In any case Shadows of Ecstasy by Charles Williams is written with the British flavor of English and one must be able to grasp that to enjoy the story, to have it flow easily.  C.S. Lewis has the same writing style but that stopped no one from enjoying his stories.  The difference is that Mr. Williams’ writing is on an adult level, the concepts and form are offered with no secondary explanations to qualify the storyline.  He takes for granted that you have an understanding of the world, the ways of the world and the fact that there are mysteries that men prefer to avoid rather than admit.  This is the one aspect of his books that I found remarkable when I first read them, he confronts the mysteries and brings them to light… it is up to the reader to accept and believe or disbelieve.
Hopefully, when I present my next offering I will have finished reviewing another of the past books I mean to…

Thursday, October 27, 2011

Something Different

I know that I wanted to write about the books that inspired me or books that I liked a lot, but there are other things about writing that I like to talk about as well.  Well, when I get on the subject of writing I do like to talk about what I’ve done and I can talk about it quite a bit… not quite endlessly.
Anyway, I was spending most of my time working on my stories when I should have been working on the covers so I could publish them as e-books.  Because of that, my thoughts were mostly on my stories during the rest of the time every day.  Which brings me to an instance of inspiration… it was while I was writing in one of the stories of my The Merged Worlds series.  When I write I’m always in the future from the last story.  The series carries two main characters through their interconnected stories to… well, to their future…  So I was writing one of these stories and I needed to have the name of a particular baby and for once the correct name came to mind immediately.  I had known the need was coming up (I knew the baby was coming) so somehow the name had grown in my mind… somewhere.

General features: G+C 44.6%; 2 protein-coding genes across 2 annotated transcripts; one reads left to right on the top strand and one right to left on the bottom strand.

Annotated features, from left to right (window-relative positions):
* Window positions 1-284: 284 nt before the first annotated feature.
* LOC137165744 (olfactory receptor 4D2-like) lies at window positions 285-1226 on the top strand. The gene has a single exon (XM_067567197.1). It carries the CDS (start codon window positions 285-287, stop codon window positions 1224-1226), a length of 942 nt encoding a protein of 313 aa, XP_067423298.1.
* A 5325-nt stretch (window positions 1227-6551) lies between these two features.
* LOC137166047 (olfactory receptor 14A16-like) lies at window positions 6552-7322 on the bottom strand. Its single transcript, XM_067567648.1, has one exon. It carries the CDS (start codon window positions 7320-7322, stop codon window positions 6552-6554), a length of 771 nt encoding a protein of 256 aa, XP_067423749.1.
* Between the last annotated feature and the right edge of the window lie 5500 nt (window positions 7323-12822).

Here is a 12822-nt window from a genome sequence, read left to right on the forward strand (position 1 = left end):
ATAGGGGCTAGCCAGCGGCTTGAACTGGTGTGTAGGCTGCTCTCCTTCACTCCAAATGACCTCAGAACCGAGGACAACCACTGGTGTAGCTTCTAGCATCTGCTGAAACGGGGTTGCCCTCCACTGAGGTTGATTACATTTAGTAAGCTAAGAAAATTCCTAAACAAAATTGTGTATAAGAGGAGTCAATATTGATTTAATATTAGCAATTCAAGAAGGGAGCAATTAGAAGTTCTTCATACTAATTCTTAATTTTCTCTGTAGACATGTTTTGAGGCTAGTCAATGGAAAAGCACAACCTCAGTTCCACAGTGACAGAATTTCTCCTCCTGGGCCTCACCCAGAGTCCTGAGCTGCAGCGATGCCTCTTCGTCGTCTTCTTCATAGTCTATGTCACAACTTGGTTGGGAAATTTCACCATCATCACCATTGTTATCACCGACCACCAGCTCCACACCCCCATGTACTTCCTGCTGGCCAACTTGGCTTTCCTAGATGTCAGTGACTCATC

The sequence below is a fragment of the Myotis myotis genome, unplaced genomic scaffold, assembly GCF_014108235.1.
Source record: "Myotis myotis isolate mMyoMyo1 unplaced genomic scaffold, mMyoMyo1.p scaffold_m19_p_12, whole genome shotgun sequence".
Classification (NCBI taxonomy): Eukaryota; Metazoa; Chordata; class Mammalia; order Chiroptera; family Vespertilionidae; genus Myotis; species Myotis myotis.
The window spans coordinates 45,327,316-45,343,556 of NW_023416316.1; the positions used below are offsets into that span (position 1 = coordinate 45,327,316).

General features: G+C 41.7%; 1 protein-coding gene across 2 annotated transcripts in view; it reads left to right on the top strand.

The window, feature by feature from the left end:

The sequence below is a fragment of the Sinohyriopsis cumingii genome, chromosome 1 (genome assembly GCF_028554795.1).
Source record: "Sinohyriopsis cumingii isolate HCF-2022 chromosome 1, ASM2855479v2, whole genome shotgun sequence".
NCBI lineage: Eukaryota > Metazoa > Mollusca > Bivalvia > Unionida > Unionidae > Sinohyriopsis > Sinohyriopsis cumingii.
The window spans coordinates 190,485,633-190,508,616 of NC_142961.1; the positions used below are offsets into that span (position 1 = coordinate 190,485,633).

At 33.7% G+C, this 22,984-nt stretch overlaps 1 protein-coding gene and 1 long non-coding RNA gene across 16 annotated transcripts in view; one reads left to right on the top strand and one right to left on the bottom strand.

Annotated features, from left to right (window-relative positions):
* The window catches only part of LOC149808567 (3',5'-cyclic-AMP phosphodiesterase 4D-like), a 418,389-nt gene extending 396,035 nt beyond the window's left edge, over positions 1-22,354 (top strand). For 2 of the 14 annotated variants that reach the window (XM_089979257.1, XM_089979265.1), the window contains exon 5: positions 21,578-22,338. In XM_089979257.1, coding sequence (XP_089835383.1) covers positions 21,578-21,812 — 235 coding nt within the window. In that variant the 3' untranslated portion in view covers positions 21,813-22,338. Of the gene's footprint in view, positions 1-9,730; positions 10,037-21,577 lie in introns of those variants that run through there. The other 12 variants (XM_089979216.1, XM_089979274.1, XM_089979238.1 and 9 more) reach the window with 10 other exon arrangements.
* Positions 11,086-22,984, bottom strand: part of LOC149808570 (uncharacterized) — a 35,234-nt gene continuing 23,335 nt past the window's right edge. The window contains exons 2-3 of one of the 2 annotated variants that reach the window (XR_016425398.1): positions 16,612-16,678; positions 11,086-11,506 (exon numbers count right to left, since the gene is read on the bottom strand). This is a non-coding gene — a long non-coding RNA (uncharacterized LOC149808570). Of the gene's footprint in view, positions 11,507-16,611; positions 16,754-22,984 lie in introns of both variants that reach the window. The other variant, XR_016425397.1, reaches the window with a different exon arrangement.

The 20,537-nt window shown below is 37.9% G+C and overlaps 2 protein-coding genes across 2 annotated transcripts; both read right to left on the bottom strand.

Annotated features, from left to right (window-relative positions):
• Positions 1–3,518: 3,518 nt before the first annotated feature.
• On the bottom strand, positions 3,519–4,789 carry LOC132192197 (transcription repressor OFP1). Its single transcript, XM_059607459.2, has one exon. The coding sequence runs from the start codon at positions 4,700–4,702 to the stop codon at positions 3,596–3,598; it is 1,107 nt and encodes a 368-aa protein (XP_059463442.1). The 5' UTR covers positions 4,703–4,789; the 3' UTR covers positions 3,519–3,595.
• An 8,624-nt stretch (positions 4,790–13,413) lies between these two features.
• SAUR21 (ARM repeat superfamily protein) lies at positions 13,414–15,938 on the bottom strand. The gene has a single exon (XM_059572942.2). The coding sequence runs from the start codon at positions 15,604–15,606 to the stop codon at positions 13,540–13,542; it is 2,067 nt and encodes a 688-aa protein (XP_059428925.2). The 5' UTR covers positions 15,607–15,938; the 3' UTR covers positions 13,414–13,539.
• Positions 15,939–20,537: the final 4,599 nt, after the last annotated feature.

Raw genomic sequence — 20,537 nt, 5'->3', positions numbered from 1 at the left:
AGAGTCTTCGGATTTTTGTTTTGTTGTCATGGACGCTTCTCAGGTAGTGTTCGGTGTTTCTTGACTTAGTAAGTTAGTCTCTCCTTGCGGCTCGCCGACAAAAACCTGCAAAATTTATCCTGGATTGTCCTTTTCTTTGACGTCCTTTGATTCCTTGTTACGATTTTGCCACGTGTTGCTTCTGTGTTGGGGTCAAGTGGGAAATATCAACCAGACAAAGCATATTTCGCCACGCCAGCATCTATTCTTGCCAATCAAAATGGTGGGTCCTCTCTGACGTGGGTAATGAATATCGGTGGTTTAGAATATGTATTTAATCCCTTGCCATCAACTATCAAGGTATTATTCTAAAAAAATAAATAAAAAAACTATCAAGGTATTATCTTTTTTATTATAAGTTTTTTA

I know it might sound odd to some of you, that such a datum was created in my mind and was available when I needed it, but so it was (is).  A lot of the creation of my stories develops because of the character dealing with the issues of the situation.  In other words the character comes to life in my mind and tells me the story or shows me as I come to understand what’s happening.  It is hard to explain, though I don’t really let the character run away with the story, even though some try.
Back to the name… the baby’s name was there in my head and then in the story at a specific point in the timeline.  So, in the way I think about these stories, I was considering a different character’s tale up the timeline.  Then, all of a sudden, that character was being followed by the character with the new name… the baby had grown up and was now in the story with the other character… as a teenager.  They were talking… the younger had been following the older and made contact, wondering why the one was acting this way.  They hit it off and I listened as the two carried on this long conversation, comparing their similarities and differences and becoming friends.  (I know it’s a little vague but I don’t want to give away any spoilers… in the off chance that someone will actually read my stories and this blog)
Then, since this was all going on in my head, I had to write their meeting down in the appropriate notebook and work out some of the specifics.  In the series there are witches, vampires, werewolves and all the other fantasy types that make up this genre but there are twists in types unique to my stories.  When these two characters become friends they are bringing a standard, though powerful, magic type into contact with a strange magic type.  It develops from simple contact and friendship into a strong bond and, later, a working relationship.
The series of stories had built up in the timeline to a specific confrontation of traditional magicals, as I call them, several books before this one.  At this meeting point on the timeline there is a developing conflict between traditional magic and the strange magic. (This strange magic rears its ugly head in the upcoming book of Stacey’s in the series, to be titled Artificial Magic).
This kind of development (the meeting of these two characters in my mind and their conversation) is one of the things I enjoy in writing.  Not only do I create the worlds, histories, characters and situations, but I get to see them come to life.  Okay, I know that I’m bringing them to life but the fun part is when they are so real that their reactions to situations come automatically.